Additive Manufacturing

Minor and ASI in Additive Manufacturing

The interdisciplinary Additive Manufacturing program will prepare undergraduates to meet the challenges of careers in additive manufacturing. Undergraduate students have the following degree options:

  • Area of Special Interest (12 credits)
    • Requirements: AMFG401¬†and 9 credits of electives (see Table 1)
  • Minor (18 credits)
    • Requirements: AMFG401 and 15 credits of electives (see Table 1)

Table 1: Undergraduate elective courses, listed by specialty area (AMFG531, AMFG 511 and FEGN 526 require approval by appropriate program directors)

Additive Manufacturing of Structural Materials
MEGN381MANUFACTURING PROCESSES3.0
MEGN412ADVANCED MECHANICS OF MATERIALS3.0
AMFG421DESIGN FOR ADDITIVE MANUFACTURING3.0
AMFG531MATERIALS FOR ADDITIVE MANUFACTURING3.0
AMFG498SPECIAL TOPICS IN ADVANCED MANUFACTURING1-6
AMFG511DATA DRIVEN ADVANCED MANUFACTURING3.0
FEGN525ADVANCED FEA THEORY & PRACTICE3.0
FEGN526STATIC AND DYNAMIC APPLICATIONS IN FEA3.0

Courses

AMFG401. ADDITIVE MANUFACTURING. 3.0 Semester Hrs.

(II) Additive Manufacturing (AM), also known as 3D Printing in the popular press, is an emerging manufacturing technology that will see widespread adoption across a wide range of industries during your career. Subtractive Manufacturing (SM) technologies (CNCs, drill presses, lathes, etc.) have been an industry mainstay for over 100 years. The transition from SM to AM technologies, the blending of SM and AM technologies, and other developments in the manufacturing world has direct impact on how we design and manufacture products. This course will prepare students for the new design and manufacturing environment that AM is unlocking. Prerequisites: MEGN200 and MEGN201 or equivalent project classes. 3 hours lecture; 3 semester hours.

AMFG421. DESIGN FOR ADDITIVE MANUFACTURING. 3.0 Semester Hrs.

(II) Design for Additive Manufacturing (DAM) introduces common considerations that must be addressed to successfully design or re-design parts for additive manufacturing methods. Industry-leading hardware and FEA software will be used to explore all phases of the DAM workflow, including topology optimization, additive process simulation, distortion compensation, and in-service performance. 3 hours lecture; 3 semester hours.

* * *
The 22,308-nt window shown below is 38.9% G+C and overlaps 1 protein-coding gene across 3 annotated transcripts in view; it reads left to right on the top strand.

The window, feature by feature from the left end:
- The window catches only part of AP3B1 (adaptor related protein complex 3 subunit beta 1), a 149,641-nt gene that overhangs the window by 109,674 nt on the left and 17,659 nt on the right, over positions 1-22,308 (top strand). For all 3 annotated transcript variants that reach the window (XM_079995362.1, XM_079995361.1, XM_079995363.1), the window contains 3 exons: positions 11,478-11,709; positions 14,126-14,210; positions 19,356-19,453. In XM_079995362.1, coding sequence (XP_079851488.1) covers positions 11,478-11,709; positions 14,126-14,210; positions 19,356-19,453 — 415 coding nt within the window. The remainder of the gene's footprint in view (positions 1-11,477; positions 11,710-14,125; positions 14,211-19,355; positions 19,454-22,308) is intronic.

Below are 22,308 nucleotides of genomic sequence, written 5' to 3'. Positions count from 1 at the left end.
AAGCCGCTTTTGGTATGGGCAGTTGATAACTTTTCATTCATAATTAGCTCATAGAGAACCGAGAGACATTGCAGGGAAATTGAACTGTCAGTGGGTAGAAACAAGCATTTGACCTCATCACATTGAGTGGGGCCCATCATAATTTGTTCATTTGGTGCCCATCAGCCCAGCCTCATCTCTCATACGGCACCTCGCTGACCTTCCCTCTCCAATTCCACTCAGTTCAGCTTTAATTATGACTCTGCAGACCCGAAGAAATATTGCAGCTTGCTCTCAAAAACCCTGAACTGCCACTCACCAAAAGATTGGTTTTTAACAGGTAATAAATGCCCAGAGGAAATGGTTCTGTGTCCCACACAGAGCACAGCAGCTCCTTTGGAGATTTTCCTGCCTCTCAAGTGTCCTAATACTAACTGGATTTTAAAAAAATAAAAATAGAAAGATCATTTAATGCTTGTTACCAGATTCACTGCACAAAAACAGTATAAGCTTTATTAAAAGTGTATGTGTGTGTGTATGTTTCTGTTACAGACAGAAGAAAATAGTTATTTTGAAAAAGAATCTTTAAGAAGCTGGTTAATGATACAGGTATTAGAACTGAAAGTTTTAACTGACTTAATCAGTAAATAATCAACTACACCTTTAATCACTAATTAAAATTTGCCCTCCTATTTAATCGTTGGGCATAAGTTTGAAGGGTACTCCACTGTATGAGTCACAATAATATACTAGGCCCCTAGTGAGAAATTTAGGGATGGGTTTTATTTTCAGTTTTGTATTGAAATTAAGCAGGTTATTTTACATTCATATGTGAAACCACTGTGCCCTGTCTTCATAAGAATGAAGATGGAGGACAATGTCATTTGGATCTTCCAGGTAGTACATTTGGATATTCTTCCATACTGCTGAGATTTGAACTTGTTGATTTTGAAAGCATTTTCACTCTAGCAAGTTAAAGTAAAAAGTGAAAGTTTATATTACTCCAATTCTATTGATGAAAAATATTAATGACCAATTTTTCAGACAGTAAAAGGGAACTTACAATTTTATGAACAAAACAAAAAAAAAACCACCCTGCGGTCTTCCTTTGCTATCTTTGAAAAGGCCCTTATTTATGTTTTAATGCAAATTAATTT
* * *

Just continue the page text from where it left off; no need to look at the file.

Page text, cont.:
AMFG422. LEAN MANUFACTURING. 3.0 Semester Hrs.

Throughout the course, students will learn to apply skillsets to real world problems, focusing on lean and six-sigma principles and methodologies. The course is taught with a focus on the DMAIC structure of implementation (Define, Measure, Analyze, Improve and Control) for improving and implementing process efficiencies in industry. The course is split into three general subject areas; 1) Lean manufacturing principles, 2) six-sigma and statistical process control (SPC) methodologies and 3) Implementation techniques focusing on graphical and numerical representation of processes using R. Students will receive an in-depth overview of Lean manufacturing principles and will perform case studies at local industries to implement learned skill-sets. Next, students will step-through several hands-on activities using real products to investigate six-sigma and perform SPC analysis, identifying shifts in process data and learning how to shift processes into capable processes. Lastly, students will learn about various implementation techniques for industry and will perform an in-depth analysis of the course topics based on the industry tours performed. Prerequisite: MEGN381.

AMFG423. DESIGN AND ANALYSIS OF EXPERIMENTS. 3.0 Semester Hrs.

This course introduces effective experimental design and analysis methodologies relevant to all engineering and scientific disciplines to maximize the information learned from every experiment (test case) while minimizing the total number of tests. We will be using state-of-art methods steeped in statistics to effectively set up your experiments, understand what the results are telling you, and clearly communicate the results to peers and leadership. We apply a disciplined systems engineering approach across the four major experimental phases: plan, design, execute, and analyze. This hands-on class will focus on understanding concepts and practical applications while relying less on the statistical theoretical development. Prerequisite: MATH 201 is recommended, not required.

AMFG498. SPECIAL TOPICS IN ADVANCED MANUFACTURING. 1-6 Semester Hr.

(I, II) Pilot course or special topics course. Topics chosen from special interests of instructor(s) and student(s). Usually the course is offered only once. Prerequisite: none. Variable credit; 1 to 6 credit hours. Repeatable for credit under different titles.